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Nanoscale architecture of integrin-based cell adhesions

Abstract

Cell adhesions to the extracellular matrix (ECM) are necessary for morphogenesis, immunity and wound healing1,2. Focal adhesions are multifunctional organelles that mediate cell–ECM adhesion, force transmission, cytoskeletal regulation and signalling1,2,3. Focal adhesions consist of a complex network4 of trans-plasma-membrane integrins and cytoplasmic proteins that form a <200-nm plaque5,6 linking the ECM to the actin cytoskeleton. The complexity of focal adhesion composition and dynamics implicate an intricate molecular machine7,8. However, focal adhesion molecular architecture remains unknown. Here we used three-dimensional super-resolution fluorescence microscopy (interferometric photoactivated localization microscopy)9 to map nanoscale protein organization in focal adhesions. Our results reveal that integrins and actin are vertically separated by a 40-nm focal adhesion core region consisting of multiple protein-specific strata: a membrane-apposed integrin signalling layer containing integrin cytoplasmic tails, focal adhesion kinase and paxillin; an intermediate force-transduction layer containing talin and vinculin; and an uppermost actin-regulatory layer containing zyxin, vasodilator-stimulated phosphoprotein and α-actinin. By localizing amino- and carboxy-terminally tagged talins, we reveal talin’s polarized orientation, indicative of a role in organizing the focal adhesion strata. The composite multilaminar protein architecture provides a molecular blueprint for understanding focal adhesion functions.

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Figure 1: iPALM imaging of a plasma membrane marker, integrin α v and actin.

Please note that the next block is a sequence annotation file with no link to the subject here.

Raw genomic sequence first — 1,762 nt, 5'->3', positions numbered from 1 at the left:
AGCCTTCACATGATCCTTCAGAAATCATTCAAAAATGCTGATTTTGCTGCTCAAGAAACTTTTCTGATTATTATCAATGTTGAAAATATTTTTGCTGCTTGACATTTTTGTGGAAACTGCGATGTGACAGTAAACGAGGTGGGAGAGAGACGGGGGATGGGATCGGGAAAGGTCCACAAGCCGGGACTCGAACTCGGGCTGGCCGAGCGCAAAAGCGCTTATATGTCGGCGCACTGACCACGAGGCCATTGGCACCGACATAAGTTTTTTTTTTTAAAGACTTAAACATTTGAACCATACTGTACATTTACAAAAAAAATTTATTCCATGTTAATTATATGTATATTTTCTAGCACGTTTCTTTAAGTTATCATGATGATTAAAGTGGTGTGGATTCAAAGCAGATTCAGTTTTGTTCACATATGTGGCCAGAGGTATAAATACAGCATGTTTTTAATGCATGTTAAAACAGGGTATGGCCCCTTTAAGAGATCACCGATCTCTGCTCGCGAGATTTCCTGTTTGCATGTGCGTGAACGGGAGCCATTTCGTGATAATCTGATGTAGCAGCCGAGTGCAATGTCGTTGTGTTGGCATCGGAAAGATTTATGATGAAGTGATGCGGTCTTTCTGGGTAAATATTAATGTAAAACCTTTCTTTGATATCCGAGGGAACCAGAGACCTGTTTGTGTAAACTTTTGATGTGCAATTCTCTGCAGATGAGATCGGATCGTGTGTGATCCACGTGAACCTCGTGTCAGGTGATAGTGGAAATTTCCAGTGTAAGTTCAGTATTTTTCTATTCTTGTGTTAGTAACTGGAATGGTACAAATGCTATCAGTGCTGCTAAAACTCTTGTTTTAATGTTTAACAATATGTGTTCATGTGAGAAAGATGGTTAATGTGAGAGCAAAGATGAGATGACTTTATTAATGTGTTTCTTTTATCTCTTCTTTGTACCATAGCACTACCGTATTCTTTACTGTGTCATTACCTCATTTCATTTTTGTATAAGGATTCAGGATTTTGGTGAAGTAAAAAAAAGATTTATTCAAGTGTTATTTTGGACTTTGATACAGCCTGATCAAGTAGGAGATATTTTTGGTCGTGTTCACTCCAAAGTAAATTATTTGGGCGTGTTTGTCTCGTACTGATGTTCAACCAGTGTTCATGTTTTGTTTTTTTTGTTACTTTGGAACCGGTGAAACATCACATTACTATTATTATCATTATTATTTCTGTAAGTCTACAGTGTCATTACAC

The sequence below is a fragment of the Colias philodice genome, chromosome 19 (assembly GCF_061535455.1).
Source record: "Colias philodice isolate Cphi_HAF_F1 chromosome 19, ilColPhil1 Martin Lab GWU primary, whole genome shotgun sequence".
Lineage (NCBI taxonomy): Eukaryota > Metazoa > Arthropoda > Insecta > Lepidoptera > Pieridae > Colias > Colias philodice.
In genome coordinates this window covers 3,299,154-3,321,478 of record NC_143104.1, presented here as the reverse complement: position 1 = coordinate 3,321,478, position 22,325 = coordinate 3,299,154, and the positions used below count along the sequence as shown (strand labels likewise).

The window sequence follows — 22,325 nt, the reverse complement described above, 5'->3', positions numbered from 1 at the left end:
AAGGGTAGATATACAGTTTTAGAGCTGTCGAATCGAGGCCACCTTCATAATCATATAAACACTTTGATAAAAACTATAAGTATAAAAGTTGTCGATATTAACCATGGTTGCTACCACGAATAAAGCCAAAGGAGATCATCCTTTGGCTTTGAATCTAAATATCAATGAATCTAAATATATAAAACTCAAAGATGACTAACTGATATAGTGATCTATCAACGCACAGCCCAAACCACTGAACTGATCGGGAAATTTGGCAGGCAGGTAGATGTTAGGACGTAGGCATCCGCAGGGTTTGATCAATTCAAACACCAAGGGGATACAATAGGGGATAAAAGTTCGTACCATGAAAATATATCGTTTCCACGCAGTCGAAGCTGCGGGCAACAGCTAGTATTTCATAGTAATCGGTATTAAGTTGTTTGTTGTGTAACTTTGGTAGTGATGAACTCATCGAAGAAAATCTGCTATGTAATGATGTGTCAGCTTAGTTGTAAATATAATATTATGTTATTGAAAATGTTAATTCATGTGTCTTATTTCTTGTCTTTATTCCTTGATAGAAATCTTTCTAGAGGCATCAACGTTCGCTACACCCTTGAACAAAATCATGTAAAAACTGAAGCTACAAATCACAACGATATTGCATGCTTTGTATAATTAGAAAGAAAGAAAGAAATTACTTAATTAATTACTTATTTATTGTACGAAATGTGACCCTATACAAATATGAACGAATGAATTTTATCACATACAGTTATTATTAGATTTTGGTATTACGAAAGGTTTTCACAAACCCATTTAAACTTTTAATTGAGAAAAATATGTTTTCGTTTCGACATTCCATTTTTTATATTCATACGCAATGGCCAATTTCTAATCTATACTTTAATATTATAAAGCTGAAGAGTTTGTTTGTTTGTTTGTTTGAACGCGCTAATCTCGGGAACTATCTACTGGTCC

Figure 2: Protein stratification of the focal adhesion core.
Figure 3: Talin orientation in focal adhesions.
Figure 4: Nanoscale architecture of focal adhesions.

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Acknowledgements

We thank J. Lippincott-Schwartz, G. Patterson and M. Parsons for sharing DNA; S. Xie for help with automation software; K. Jaqaman for MATLAB code; and HHMI Janelia Farm Scientific Computing and NIH Helix systems for computing resources. Funding: Division of Intramural Research, NHLBI (P.K., A.M.P. and C.M.W.); Howard Hughes Medical Institute (G.S. and H.F.H.).

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Authors

Contributions

P.K. and G.S. collected data and performed data analyses. G.S. and H.F.H. designed and built the instrument. A.M.P. performed immunoprecipitation and western blot experiments. E.B.R. and M.W.D. created expression constructs. P.K., C.M.W., G.S., H.F.H., M.W.D. and A.M.P. wrote the manuscript. P.K. and G.S. contributed equally to the study. All authors discussed the results and commented on the manuscript.

Corresponding authors

Correspondence to Michael W. Davidson, Harald F. Hess or Clare M. Waterman.

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The authors declare no competing financial interests.

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The file contains Supplementary Figures 1-22 with legends, Supplementary Tables 1-4 and, Supplementary Notes 1-6 and additional references. (PDF 4167 kb)

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Kanchanawong, P., Shtengel, G., Pasapera, A. et al. Nanoscale architecture of integrin-based cell adhesions. Nature 468, 580–584 (2010). https://doi.org/10.1038/nature09621

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